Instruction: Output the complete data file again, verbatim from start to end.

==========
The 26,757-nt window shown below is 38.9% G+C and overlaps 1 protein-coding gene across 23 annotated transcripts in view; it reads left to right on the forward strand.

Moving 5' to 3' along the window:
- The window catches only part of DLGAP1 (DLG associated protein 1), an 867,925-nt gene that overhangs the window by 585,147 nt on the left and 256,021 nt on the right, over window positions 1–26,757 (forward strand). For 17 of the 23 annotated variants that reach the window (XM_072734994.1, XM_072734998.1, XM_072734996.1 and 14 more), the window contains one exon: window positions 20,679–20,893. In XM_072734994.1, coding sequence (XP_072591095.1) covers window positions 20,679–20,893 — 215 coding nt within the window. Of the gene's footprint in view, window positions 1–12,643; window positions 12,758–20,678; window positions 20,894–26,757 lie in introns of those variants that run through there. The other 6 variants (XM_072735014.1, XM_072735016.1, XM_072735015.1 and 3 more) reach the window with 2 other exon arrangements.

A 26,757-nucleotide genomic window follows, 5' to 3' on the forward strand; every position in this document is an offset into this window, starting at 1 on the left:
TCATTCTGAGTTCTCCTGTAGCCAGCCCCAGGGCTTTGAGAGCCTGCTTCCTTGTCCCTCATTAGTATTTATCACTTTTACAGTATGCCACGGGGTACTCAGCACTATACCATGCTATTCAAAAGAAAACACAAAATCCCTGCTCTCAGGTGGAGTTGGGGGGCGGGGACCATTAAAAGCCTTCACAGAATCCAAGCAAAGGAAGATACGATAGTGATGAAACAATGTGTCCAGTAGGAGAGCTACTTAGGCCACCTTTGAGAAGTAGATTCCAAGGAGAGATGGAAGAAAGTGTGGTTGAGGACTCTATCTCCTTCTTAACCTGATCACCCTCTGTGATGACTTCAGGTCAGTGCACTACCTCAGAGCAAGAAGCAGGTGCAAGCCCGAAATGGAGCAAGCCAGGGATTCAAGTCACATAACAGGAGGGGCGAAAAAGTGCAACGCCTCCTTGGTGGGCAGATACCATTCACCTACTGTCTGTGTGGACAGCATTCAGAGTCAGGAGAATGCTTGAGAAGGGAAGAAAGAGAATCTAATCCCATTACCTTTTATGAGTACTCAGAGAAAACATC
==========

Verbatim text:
The 26,757-nt window shown below is 38.9% G+C and overlaps 1 protein-coding gene across 23 annotated transcripts in view; it reads left to right on the forward strand.

Moving 5' to 3' along the window:
- The window catches only part of DLGAP1 (DLG associated protein 1), an 867,925-nt gene that overhangs the window by 585,147 nt on the left and 256,021 nt on the right, over window positions 1–26,757 (forward strand). For 17 of the 23 annotated variants that reach the window (XM_072734994.1, XM_072734998.1, XM_072734996.1 and 14 more), the window contains one exon: window positions 20,679–20,893. In XM_072734994.1, coding sequence (XP_072591095.1) covers window positions 20,679–20,893 — 215 coding nt within the window. Of the gene's footprint in view, window positions 1–12,643; window positions 12,758–20,678; window positions 20,894–26,757 lie in introns of those variants that run through there. The other 6 variants (XM_072735014.1, XM_072735016.1, XM_072735015.1 and 3 more) reach the window with 2 other exon arrangements.

A 26,757-nucleotide genomic window follows, 5' to 3' on the forward strand; every position in this document is an offset into this window, starting at 1 on the left:
TCATTCTGAGTTCTCCTGTAGCCAGCCCCAGGGCTTTGAGAGCCTGCTTCCTTGTCCCTCATTAGTATTTATCACTTTTACAGTATGCCACGGGGTACTCAGCACTATACCATGCTATTCAAAAGAAAACACAAAATCCCTGCTCTCAGGTGGAGTTGGGGGGCGGGGACCATTAAAAGCCTTCACAGAATCCAAGCAAAGGAAGATACGATAGTGATGAAACAATGTGTCCAGTAGGAGAGCTACTTAGGCCACCTTTGAGAAGTAGATTCCAAGGAGAGATGGAAGAAAGTGTGGTTGAGGACTCTATCTCCTTCTTAACCTGATCACCCTCTGTGATGACTTCAGGTCAGTGCACTACCTCAGAGCAAGAAGCAGGTGCAAGCCCGAAATGGAGCAAGCCAGGGATTCAAGTCACATAACAGGAGGGGCGAAAAAGTGCAACGCCTCCTTGGTGGGCAGATACCATTCACCTACTGTCTGTGTGGACAGCATTCAGAGTCAGGAGAATGCTTGAGAAGGGAAGAAAGAGAATCTAATCCCATTACCTTTTATGAGTACTCAGAGAAAACATC